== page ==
A newly released Quinnipiac University poll shows that a majority of Florida voters now believe President Obama deserves to be reelected. Obama’s numbers are up since April, when a 51 percent majority believed he did not deserve to be reelected. Current numbers give him a 51 percent approval rate, with 44 percent saying he should not be serve another term.

The same poll also shows Sen. Bill Nelson, D-Fla., leading his three Republican challengers in the U.S. Senate race. Nelson leads former Sen. George LeMieux 47 percent to 27 percent and state Senate President Mike Haridopolos 47 percent to 26 percent. But polls show his biggest lead to be over former state House Majority Leader Adam Hasner, whom he leads 48 percent to 23 percent.

Though Nelson leads his opponents, the race is anything but over.

“At this point there is no real separation among the Republican candidates in terms of running against Nelson or in a primary matchup. They are all pretty far back,” said Peter Brown, assistant director of the Quinnipiac University Polling Institute, in a press release. “And given that almost two-thirds of Republican voters haven’t picked a candidate in the primary face- off, the race for the GOP nomination remains wide-open.”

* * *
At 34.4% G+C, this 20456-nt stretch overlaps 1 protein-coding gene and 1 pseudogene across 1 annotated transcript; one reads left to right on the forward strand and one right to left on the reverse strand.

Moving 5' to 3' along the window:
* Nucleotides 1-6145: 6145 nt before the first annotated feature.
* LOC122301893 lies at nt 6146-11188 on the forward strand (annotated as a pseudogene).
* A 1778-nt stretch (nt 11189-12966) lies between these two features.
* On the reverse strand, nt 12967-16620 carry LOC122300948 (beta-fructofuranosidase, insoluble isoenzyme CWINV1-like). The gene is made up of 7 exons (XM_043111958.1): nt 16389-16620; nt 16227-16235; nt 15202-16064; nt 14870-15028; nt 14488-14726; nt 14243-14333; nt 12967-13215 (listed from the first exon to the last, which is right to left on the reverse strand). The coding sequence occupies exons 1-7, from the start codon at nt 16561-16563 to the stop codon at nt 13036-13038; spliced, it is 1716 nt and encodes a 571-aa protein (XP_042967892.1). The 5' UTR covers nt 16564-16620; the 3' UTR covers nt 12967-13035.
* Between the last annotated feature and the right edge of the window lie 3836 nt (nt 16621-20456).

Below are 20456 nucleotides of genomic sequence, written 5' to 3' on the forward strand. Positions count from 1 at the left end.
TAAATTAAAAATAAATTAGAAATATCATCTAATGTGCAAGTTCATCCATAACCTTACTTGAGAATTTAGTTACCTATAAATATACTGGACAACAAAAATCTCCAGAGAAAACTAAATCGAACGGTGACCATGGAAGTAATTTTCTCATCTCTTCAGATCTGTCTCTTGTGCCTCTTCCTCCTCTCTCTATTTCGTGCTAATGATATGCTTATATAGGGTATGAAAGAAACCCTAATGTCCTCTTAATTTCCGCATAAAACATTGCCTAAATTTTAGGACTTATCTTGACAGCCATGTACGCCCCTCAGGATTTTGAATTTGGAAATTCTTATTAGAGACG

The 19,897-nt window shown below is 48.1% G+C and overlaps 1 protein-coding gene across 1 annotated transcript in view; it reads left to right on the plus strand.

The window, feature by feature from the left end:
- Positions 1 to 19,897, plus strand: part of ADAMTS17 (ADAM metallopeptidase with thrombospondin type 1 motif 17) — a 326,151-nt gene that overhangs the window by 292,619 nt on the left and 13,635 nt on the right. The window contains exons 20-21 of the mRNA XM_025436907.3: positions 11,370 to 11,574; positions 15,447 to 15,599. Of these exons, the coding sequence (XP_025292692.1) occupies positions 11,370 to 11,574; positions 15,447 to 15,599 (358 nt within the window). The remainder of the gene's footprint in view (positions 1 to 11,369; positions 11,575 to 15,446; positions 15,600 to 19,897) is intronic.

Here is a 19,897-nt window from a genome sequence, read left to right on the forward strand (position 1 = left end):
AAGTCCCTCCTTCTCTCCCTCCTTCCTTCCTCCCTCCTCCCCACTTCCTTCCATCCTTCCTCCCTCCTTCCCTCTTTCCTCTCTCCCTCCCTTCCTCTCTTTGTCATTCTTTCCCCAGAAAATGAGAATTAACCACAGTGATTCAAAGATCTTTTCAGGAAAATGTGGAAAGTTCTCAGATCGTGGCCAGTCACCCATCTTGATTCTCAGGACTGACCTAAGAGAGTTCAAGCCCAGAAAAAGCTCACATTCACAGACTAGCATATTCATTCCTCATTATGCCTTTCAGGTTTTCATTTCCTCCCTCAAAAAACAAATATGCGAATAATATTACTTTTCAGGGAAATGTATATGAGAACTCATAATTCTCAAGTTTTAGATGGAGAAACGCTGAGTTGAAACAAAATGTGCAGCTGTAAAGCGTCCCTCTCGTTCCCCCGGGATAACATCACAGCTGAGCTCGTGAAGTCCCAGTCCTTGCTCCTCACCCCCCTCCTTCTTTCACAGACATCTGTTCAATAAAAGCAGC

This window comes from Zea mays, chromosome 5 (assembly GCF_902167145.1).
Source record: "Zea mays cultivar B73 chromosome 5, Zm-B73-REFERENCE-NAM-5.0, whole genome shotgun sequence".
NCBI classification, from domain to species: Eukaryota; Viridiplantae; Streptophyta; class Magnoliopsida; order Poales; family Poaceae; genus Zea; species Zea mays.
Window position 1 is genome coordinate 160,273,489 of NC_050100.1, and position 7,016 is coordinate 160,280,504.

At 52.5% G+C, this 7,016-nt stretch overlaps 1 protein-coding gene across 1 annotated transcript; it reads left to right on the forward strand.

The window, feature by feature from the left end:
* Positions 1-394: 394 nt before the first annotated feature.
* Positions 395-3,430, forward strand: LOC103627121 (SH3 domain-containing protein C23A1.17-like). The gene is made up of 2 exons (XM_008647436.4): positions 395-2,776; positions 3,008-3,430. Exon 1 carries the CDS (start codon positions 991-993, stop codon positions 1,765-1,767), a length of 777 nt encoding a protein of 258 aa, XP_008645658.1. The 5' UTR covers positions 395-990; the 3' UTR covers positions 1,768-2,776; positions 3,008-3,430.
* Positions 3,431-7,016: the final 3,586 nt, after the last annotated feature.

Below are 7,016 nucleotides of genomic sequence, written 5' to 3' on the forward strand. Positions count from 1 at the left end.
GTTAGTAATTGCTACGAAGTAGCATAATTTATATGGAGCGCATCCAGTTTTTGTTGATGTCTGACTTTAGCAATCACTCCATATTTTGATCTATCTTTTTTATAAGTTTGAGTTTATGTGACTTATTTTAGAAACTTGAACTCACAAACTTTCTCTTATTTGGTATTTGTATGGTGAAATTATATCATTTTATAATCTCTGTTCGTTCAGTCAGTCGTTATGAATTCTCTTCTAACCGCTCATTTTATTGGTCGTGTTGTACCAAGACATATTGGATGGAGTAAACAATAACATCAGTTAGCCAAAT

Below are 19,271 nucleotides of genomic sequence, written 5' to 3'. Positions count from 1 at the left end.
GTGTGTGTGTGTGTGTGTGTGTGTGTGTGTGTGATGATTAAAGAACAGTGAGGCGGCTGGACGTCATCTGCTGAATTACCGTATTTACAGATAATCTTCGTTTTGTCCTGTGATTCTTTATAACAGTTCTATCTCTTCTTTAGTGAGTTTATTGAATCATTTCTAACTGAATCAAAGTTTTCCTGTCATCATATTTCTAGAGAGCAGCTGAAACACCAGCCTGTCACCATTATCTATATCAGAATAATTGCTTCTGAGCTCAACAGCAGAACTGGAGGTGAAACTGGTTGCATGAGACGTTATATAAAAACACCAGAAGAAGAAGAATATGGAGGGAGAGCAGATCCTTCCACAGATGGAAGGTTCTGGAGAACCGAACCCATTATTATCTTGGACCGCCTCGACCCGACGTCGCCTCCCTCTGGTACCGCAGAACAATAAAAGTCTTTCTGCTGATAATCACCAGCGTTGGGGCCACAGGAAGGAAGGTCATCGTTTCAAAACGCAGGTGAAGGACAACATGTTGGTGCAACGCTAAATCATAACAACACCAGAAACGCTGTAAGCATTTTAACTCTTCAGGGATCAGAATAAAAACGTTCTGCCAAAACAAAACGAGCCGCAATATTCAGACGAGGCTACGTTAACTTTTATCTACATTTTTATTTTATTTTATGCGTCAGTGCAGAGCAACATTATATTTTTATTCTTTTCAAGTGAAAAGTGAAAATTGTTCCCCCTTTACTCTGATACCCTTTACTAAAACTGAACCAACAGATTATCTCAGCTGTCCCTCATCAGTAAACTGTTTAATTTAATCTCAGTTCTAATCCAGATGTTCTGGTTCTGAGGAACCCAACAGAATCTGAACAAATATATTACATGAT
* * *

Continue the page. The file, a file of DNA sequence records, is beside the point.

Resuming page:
Some may attribute the numbers to a “bin Laden” bounce, but recent support of Democrats might also be the result of dissatisfaction with current Florida politicians.

Another recent poll, also conducted by Quinnipac, shows that Florida voters disapprove 57 to 29 percent of the job Gov. Rick Scott is doing, the worst score of any governor in the country. Fifty-four percent of those polled said that Scott’s newly unveiled budget is “unfair to them.”

The budget, which is being signed today, has been a major point of contention for residents across the state, as it will kill 4,492 state jobs in the short term. Scott campaigned on a platform of job-creation and often touted his 7-7-7 plan, which he said would create 700,000 jobs, while on the campaign trail.

According to Quinnipac, “even Scott’s support among Republicans is relatively weak, with 51 percent of GOP voters approving and 37 percent disapproving of his job performance.” The majority of those polled disapprove of the state legislature 56-27 percent.

Disapproval of Republicans seems to be boding well for Democrats across the state. In normally conservative Jacksonville, Alvin Brown was recently elected the city’s first Democratic mayor in 10 years. Tampa also recently elected a Democrat — Bob Buckhorn — in its March mayoral election.

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